Israeli scientists say they have created a model of a human embryo from stem cells in a laboratory.
The embryo model – created without using sperm, eggs or a uterus – is designed to support research on early human development.
Only stem cells were used in the process. Stem cells are simple cells in the body that can develop into one of many specialized cells. Researchers say the embryo models cannot grow into babies. But they are complete enough to provide information about what happens in the embryo during a pregnancy.
The use of embryo models permits scientists to carry out research without the ethical concerns linked to experiments using real embryos.
Several international research teams have been working separately on studies involving human embryo models. Scientists from the United States, Britain and China published their research results on the subject in recent months.
The Israeli researchers say their embryo model looks similar to a real human embryo at day 14. At this point, the embryo model has begun building inner structures. But it has not yet developed enough to start forming body organs, the team said.
The scientists recently reported their results in a study in the publication Nature. They also shared their research with scientists during a June meeting of the International Society for Stem Cell Research in Boston, Massachusetts.
The Israeli team noted that their current research is still a long way from being able to create a full embryo in the lab.
Jacob Hanna was the team leader on the research. He told the Reuters news agency, "The question is, when does an embryo model become considered an embryo? When that happens, we know the regulations. At the moment we are really, really far off from that point."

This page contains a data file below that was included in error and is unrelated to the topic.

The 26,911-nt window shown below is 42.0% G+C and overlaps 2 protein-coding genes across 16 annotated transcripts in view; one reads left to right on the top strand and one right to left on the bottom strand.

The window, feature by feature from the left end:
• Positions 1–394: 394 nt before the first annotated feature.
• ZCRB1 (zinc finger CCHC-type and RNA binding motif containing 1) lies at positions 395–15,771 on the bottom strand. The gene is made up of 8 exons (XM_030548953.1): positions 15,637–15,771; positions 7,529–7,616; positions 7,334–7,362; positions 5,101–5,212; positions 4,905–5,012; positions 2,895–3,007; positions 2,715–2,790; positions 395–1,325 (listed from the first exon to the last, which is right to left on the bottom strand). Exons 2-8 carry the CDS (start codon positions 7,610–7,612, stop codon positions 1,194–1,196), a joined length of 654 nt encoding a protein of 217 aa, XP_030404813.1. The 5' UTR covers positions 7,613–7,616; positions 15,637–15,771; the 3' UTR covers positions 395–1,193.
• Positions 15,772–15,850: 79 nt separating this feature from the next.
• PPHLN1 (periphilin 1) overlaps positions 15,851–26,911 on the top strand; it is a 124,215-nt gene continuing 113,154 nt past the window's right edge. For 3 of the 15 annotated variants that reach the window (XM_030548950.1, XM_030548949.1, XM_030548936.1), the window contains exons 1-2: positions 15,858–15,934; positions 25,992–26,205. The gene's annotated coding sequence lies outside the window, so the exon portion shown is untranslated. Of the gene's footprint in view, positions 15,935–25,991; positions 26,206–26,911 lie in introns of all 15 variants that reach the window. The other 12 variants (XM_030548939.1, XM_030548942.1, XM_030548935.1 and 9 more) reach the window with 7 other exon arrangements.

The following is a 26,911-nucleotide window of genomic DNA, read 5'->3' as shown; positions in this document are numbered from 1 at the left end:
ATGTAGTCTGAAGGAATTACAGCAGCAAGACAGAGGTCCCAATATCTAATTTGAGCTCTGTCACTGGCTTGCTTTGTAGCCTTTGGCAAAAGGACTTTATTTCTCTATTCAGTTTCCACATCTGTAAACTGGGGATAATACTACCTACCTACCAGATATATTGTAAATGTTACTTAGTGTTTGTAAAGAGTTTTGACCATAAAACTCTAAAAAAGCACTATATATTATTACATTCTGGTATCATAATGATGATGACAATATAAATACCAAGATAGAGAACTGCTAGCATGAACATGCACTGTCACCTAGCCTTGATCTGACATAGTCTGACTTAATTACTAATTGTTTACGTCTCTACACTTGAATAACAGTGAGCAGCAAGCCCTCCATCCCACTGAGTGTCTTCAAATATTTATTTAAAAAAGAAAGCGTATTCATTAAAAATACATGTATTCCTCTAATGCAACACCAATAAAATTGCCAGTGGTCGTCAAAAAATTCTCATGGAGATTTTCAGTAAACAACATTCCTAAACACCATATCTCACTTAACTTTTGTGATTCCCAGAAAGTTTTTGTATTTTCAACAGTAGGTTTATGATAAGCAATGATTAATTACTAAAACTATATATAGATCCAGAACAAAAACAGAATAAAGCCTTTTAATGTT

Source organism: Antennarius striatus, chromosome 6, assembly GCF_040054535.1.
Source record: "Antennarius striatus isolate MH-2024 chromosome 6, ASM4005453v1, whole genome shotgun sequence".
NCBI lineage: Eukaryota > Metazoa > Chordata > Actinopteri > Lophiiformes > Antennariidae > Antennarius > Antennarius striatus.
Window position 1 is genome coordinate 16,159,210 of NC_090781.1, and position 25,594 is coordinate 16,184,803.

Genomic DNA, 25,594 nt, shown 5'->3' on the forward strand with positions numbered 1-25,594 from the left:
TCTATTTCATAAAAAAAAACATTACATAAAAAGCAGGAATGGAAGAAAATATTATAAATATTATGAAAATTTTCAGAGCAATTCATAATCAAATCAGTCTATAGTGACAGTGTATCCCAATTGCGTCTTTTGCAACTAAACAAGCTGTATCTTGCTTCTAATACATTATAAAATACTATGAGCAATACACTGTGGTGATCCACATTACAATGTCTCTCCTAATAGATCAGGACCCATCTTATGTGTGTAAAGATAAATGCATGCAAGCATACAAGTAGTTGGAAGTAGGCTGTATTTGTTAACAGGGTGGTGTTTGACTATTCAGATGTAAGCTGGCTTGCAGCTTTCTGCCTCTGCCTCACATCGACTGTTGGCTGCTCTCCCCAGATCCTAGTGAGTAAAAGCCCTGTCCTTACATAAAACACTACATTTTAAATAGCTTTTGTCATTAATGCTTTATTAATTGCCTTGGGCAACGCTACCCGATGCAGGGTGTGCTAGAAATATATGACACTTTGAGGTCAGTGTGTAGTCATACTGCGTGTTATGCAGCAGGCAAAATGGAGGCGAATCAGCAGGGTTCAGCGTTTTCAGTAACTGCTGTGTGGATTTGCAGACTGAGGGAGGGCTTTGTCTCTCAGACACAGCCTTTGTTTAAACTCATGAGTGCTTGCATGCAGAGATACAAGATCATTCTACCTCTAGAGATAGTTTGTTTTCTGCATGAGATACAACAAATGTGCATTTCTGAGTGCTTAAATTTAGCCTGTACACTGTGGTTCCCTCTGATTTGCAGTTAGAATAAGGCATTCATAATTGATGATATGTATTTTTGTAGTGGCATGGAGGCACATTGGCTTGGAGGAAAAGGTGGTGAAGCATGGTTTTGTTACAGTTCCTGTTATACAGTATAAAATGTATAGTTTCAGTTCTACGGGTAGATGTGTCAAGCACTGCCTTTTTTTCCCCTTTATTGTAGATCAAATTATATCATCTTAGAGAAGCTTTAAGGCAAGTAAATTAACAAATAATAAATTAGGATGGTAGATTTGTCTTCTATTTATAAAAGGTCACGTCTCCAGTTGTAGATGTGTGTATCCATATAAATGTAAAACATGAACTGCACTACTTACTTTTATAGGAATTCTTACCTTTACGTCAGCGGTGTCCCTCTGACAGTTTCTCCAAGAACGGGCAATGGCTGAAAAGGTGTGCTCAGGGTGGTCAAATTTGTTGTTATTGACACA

But the researchers said the work could open the door to new ways to study early human development. For example, the embryo models could test the effect of drugs on pregnancies. They could also help scientists better understand miscarriages and genetic diseases. And they might one day be used to grow transplant tissues and organs.
Hanna noted that the models are not exactly like human embryos. "There are differences from human embryos, but still, this is the first time, if you open an atlas or a textbook, you can say - yeah I can really see the similarity between them," he said.
Hanna said his team took stem cells produced from adult human skin cells, as well as others, and let them develop in the lab. The researchers then reverted the cells to an early state, with the possibility that they could develop into different kinds of cells.
The team then genetically changed the cells in an effort to get them to start developing into something that looks and behaves like a real human embryo. However, the researchers said their creation is not an actual or synthetic embryo. Instead, it is considered a model that shows how a real embryo works.
Hanna said the process was able to start effective structure development. But he added that “the farthest we could get is day 14 in human embryo development."
Hanna said the team’s next goal will be to extend model development to 21 days and also reach a success rate of at least 50 percent.
I’m Bryan Lynn.
Reuters reported this story. Bryan Lynn adapted the report for VOA Learning English.
Words in This Story
uterus – n. (medical) a term for the organ in a woman that holds the baby during pregnancy; womb
ethical – adj. relating to what is right or wrong
regulation – n. an official rule that controls how something is done
miscarriage – n. a situation in which a baby is born too early and dies because it has not developed enough to survive
transplant – v. to perform a medical operation in which an organ or other part that has been removed from the body of one person is put into the body of another person
atlas – n. a book of maps
revert – v. to go back to the way something was before
synthetic – adj. a group of products made from artificial substances, often copying a natural product